The small exhibit case features examples of how students and faculty are using the campus as a living lab to study sustainability issues. On display: Butler Green Roof research, Solar Picnic Table, Examples of High Meadows funded Campus as Lab projects and Rammed Earth Structures.
Soil, one of the earliest known building materials, has experienced a resurgence in popularity as a sustainable alternative to concrete. Professor Sigrid Adriaenssens of the CEE Department is exploring how rammed earth made from local soil can function as a sustainable building material in New Jersey’s humid climate.
Using a rammed earth wall constructed at the Forbes Garden, the team will evaluate the ideal wall curvature, design and test erosion protection systems, and monitor the durability of the structures over the next year.
Students in ARC 311 were tasked with designing a functional solar picnic table.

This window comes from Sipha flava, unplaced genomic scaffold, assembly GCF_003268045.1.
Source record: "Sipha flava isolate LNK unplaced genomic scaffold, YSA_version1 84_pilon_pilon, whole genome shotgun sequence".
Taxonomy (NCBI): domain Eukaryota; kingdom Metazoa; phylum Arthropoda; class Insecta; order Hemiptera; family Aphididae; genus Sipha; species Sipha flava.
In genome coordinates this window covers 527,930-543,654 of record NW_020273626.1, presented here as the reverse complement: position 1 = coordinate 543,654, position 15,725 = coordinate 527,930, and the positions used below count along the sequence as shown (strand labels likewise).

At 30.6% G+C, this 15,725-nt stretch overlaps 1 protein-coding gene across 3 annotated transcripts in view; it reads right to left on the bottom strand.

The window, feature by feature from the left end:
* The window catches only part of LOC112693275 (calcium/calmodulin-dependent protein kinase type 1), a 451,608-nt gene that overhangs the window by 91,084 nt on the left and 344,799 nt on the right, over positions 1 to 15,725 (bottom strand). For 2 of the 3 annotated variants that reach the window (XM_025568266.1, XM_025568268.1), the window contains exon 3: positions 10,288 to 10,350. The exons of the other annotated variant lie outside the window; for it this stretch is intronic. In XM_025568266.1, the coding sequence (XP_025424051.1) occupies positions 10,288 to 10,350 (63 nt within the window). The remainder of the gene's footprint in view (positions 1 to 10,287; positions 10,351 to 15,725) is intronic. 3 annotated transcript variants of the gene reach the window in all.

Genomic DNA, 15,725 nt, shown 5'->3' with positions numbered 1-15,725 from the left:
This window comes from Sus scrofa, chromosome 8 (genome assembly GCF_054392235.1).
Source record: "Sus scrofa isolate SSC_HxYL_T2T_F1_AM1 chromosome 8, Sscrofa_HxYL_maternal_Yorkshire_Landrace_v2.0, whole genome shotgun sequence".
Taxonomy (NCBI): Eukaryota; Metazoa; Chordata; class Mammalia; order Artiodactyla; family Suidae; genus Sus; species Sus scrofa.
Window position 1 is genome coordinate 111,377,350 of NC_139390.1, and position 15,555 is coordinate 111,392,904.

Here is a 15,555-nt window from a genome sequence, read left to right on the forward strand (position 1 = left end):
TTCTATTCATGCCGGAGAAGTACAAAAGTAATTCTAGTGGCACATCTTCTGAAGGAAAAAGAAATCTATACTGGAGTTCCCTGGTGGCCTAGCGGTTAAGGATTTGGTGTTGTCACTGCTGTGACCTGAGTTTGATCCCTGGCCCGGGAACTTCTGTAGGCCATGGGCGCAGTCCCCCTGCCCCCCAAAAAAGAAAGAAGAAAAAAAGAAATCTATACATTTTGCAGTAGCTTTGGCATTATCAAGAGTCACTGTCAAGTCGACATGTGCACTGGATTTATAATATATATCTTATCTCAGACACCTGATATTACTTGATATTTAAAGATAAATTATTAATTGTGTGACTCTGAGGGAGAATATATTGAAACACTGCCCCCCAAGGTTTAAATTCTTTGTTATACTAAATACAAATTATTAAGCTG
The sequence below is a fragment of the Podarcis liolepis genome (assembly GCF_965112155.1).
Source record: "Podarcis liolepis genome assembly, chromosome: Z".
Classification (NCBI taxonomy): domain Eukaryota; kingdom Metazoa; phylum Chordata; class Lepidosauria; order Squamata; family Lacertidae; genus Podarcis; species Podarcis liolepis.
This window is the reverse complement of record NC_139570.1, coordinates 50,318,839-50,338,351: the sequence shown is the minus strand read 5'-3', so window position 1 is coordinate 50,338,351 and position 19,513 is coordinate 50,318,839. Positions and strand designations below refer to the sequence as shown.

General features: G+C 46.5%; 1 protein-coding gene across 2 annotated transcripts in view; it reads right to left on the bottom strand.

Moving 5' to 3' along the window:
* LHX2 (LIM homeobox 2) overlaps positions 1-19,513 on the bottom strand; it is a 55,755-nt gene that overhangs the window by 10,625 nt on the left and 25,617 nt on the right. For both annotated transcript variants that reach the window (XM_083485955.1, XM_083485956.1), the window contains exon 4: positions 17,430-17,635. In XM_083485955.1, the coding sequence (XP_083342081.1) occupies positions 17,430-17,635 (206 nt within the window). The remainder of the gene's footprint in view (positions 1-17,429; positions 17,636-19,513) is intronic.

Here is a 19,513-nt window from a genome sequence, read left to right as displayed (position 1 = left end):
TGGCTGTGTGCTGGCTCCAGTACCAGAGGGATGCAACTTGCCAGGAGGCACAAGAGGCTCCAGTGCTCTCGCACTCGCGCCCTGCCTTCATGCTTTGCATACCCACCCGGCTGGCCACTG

Professor Forrest Meggers designed a solar system for the roof, and taught the student designers how to calculate sun angles and determine the placement of the panel.
As a part of the design research for the project, Meggers developed a concept to have a lightweight 100W panel track the sun while simultaneously shading the area for laptop work. In addition, a system for battery storage, charge controlling, and data streaming and web interactivity was included.
The solar picnic table is currently being displayed at the Andlinger Center.
The Princeton Environmental Institute (PEI), has conducted research on the Butler College green roof system since its installation in 2009, assessing various energy- and stormwater-related performance factors. Compared to a conventional roof, the research has shown the following:
• In most cases, in light to moderate rain events, the green roof delays and lowers the rate and volume of stormwater runoff; stormwater mitigation is directly related to soil moisture content before the rain event.
• The green roof demonstrates significantly smaller variability and peak values in surface temperature.